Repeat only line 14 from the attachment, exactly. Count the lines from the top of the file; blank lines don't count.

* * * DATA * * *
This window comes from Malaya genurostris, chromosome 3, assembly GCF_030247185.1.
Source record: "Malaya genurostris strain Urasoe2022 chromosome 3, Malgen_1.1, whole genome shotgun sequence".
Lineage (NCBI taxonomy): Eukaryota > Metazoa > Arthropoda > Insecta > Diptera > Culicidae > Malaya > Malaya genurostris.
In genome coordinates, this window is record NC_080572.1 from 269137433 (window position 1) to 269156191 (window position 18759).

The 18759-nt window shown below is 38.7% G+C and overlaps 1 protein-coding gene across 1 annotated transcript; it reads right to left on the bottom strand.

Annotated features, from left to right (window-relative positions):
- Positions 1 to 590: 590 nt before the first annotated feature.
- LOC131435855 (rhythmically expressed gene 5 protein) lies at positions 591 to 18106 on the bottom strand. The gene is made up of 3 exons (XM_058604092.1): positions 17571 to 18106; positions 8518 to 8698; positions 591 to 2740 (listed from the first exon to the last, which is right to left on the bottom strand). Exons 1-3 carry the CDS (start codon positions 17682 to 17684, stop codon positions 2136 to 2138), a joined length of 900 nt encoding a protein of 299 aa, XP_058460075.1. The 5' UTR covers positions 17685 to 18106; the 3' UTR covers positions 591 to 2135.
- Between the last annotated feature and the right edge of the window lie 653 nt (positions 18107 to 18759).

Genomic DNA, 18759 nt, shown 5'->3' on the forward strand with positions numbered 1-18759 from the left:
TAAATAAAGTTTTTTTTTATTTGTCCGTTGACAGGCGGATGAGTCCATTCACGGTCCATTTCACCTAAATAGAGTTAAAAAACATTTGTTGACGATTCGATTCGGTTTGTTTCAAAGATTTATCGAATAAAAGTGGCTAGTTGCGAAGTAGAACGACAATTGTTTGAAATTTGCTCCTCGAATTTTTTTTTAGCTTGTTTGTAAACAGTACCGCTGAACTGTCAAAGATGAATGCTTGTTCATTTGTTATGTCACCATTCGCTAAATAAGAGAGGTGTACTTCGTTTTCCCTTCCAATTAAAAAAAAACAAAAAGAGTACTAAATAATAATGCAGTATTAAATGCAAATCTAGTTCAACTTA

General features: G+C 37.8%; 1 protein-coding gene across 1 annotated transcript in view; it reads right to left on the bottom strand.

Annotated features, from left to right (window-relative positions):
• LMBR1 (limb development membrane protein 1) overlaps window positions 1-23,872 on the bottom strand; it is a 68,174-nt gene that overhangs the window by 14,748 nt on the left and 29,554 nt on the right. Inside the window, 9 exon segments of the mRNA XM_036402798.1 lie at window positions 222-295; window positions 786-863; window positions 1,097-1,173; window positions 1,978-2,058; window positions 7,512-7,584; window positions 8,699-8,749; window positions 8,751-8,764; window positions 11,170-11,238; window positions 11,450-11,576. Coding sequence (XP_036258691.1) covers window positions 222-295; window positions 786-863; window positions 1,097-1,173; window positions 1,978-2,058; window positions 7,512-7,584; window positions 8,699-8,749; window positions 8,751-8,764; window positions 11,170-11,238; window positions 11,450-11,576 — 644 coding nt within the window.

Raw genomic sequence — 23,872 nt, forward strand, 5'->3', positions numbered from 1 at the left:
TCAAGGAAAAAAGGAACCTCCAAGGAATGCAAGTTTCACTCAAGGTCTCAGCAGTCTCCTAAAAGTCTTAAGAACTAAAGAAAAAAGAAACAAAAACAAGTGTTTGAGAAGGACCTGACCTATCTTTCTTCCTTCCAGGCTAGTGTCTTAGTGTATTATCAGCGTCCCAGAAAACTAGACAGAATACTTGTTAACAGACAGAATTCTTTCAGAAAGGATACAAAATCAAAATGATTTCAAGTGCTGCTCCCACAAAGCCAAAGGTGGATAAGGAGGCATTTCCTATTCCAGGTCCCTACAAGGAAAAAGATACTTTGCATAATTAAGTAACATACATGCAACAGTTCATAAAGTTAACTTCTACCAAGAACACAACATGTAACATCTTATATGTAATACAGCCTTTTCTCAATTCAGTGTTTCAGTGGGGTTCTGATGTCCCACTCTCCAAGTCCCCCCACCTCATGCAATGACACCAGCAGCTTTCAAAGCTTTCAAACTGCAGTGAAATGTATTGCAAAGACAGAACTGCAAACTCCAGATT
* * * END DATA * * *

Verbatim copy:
• LMBR1 (limb development membrane protein 1) overlaps window positions 1-23,872 on the bottom strand; it is a 68,174-nt gene that overhangs the window by 14,748 nt on the left and 29,554 nt on the right. Inside the window, 9 exon segments of the mRNA XM_036402798.1 lie at window positions 222-295; window positions 786-863; window positions 1,097-1,173; window positions 1,978-2,058; window positions 7,512-7,584; window positions 8,699-8,749; window positions 8,751-8,764; window positions 11,170-11,238; window positions 11,450-11,576. Coding sequence (XP_036258691.1) covers window positions 222-295; window positions 786-863; window positions 1,097-1,173; window positions 1,978-2,058; window positions 7,512-7,584; window positions 8,699-8,749; window positions 8,751-8,764; window positions 11,170-11,238; window positions 11,450-11,576 — 644 coding nt within the window.